Located on the west coast of Croatia, Hvar is known as the Queen of the Dalmatian Islands. The strategic nautical position helped Hvar become an important maritime trading center of the Adriatic Sea since medieval times, with a heroic history and a rich cultural heritage. Today, the island is considered a multifaceted holiday destination, where the luxury goes harmoniously with the rustic simplicity.
Hvar is famous for the glamour of expensive yachts, luxurious hotels, elegant restaurants with 5-star services and all-night parties in legendary beach bars. However, it fascinated me by its “make-up free” natural beauty. On a cute scooter, we rode around the island of Hvar, enjoyed sliding on the winding green hilly roads around dreamy & pristine Mediterranean beaches, explored the monochrome of Hvar’s old town with its endless stone staircases, felt fascinated by unique upside-down L-shaped doorways in Stari Grad, or accidentally stopped at the forgotten village of Brusje.
Our boat docked at Hvar on a sunny afternoon, after a 3-hour voyage from Dubrovnik. The pier seemed quiet with glamorous yachts moored near the shore. The pedestrian street was sparse, while the restaurants along the pathway were full of laughter.
Through a such peaceful landscape, we experienced different shades of unexpected emotions, from being jittery to excited, from bewitched to shiver. But above all, Hvar left us a truly serene feeling.
The first was the sense of dismay when we realized that I had booked the hotel on the wrong day, or more precisely, on the right day but in the wrong month! Then came the thrill of driving a scooter for the first time in Europe while traversing the steep, winding roads of Hvar Island, despite being used to ride scooters back home. Then the enchantment of turquoise blue Mediterranean beaches was quickly replaced by the shudder when we jumped in their cold water. Only when we were wandering on the elegant alleys of Hvar’s ancient town and little villages on the island, we could only bellow out in excitement: “Serenity is here!”
The old town of Hvar seemed not fully awake in the weekend morning. The largest main square of Dalmatian region quietly welcomed the early sunshine. The cathedral of St. Stephen and its ancient bell tower reflected their silhouette on the shining old stone paved square. The surrounding coffee shops began to serve their first guests.
The morning ambience was so quiet that you could hear your footsteps echoing through the empty alleys. The stone stairs are uneven, stretching endlessly, winding around the old town. They are combined with old walls and domes made of unpainted stones, creating a rustic and monochrome landscape.
Seamless green vines and pomegranate trees with their ripe fruits added fresh colors here and there. When the light gently glowed through the alleys, a street corner turned golden bright and enchanting.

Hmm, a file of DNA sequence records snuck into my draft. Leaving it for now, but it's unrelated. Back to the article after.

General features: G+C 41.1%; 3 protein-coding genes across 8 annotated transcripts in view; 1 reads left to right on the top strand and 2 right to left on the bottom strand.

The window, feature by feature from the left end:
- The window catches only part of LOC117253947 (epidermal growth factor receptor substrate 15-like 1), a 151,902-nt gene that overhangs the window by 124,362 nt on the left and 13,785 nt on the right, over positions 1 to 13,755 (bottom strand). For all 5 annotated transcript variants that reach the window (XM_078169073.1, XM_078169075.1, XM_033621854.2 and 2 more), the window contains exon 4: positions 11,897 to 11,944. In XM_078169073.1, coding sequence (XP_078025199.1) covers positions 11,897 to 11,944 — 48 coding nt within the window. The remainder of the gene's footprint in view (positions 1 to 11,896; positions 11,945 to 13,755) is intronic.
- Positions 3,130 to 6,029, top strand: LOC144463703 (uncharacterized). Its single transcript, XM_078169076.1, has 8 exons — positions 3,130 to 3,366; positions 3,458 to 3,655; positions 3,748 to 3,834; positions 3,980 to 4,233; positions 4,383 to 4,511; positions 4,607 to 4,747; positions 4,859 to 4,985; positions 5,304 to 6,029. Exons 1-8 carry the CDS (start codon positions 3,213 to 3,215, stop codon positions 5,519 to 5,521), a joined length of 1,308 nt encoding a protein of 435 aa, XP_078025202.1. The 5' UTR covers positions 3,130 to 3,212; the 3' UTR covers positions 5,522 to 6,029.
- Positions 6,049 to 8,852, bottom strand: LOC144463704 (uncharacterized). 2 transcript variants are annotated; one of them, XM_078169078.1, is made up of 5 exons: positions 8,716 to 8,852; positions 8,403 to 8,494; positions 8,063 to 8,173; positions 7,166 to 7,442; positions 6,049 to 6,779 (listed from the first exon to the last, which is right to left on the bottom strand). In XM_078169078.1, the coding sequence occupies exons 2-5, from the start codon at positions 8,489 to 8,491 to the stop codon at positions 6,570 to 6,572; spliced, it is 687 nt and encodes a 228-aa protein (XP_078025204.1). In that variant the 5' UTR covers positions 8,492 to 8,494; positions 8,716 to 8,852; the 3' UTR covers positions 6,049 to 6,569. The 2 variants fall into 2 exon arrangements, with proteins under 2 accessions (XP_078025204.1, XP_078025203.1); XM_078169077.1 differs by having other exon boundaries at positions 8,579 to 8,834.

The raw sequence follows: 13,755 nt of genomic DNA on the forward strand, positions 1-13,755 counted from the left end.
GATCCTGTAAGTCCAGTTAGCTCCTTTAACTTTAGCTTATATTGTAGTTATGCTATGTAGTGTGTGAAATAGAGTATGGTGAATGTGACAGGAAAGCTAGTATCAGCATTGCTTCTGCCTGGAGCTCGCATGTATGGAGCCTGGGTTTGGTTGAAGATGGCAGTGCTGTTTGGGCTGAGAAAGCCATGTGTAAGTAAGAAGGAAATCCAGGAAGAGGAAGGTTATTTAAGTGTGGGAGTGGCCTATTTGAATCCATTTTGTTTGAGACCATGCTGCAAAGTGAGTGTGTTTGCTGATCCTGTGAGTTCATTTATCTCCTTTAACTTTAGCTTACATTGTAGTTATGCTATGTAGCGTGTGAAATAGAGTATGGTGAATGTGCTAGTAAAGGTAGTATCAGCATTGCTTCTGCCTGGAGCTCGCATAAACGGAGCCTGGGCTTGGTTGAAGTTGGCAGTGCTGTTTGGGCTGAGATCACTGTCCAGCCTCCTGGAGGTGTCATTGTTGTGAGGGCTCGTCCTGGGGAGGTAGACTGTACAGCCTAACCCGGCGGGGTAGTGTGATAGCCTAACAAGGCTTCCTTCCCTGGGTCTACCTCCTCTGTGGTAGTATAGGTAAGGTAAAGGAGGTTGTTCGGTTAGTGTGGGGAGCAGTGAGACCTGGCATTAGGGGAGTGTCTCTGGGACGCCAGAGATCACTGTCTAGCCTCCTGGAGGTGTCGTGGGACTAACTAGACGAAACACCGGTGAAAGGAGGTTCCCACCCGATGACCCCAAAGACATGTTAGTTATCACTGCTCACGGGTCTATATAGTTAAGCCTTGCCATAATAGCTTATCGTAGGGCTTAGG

Spanjola Fortress, built in the 13th century, is the most iconic building in Hvar. Perched on a high hill, the fortress offers spectacular panoramic views of Hvar harbor and the nearby lush Pakleni island. Instead of joining a long queue to visit the fortress, I walked along the city walls and discovered a different pathway to go up which was less crowded and completely free of charge.
It started from an entrance of a park (which I don’t remember the name) close to the city wall. Walking on a gentle sloping pathway under the large trees was somewhat more comfortable than climbing countless staircases inside the fortress. The benches along the trail marked the stops for sightseeing. After 20 minutes, I reached the top of the hill, found a quiet corner to admire the spectacular panoramic view of the green Hvar from above.
In addition to historical and cultural sites, Hvar is also famous for many luxurious restaurants located along the harbor and in small alleys. They bring modern air into the old town with elegant decorative pieces, such as soft sofas, flowers and trees, or simply a bicycle leaning on the rocky wall. The cafes with rows of chairs along the steps look chic and stylish. At night, the old town was bustling when the bars lighted up.
The best experience on Hvar Island is driving a scooter around the island. The hilly winding and undulating roads lead us through the majestic natural scenery of mountains, white clouds and blue sea. Being a Vietnamese, of course everyone can drive motorbike, but we were really excited to do it in Europe for the first time.
The procedure of renting a scooter was quite simple as the owner just took a photo of my license (actually it was my car license) and asked about our driving experience, then provided a quick instruction about the scooter and gave us the address of the only gas station on the island. The road along the coast was windy and narrow but quite deserted. Most of the time we were the only ones on the road. The chilly atmosphere and majestic natural landscape made our first experience go far beyond our expectation.
Brusje village located on the north of Hvar Island, about 7km from the center of the old town, was a surprising and interesting discovery. We drove by and stopped in front of an fruitful fig tree. It was delightful when the owner signaled us to freely pick the fruits, I was able to enjoy the fresh figs in my life, which were sweet and melting in my mouth. Then the locked houses with messy vines led us into the village of Brusje.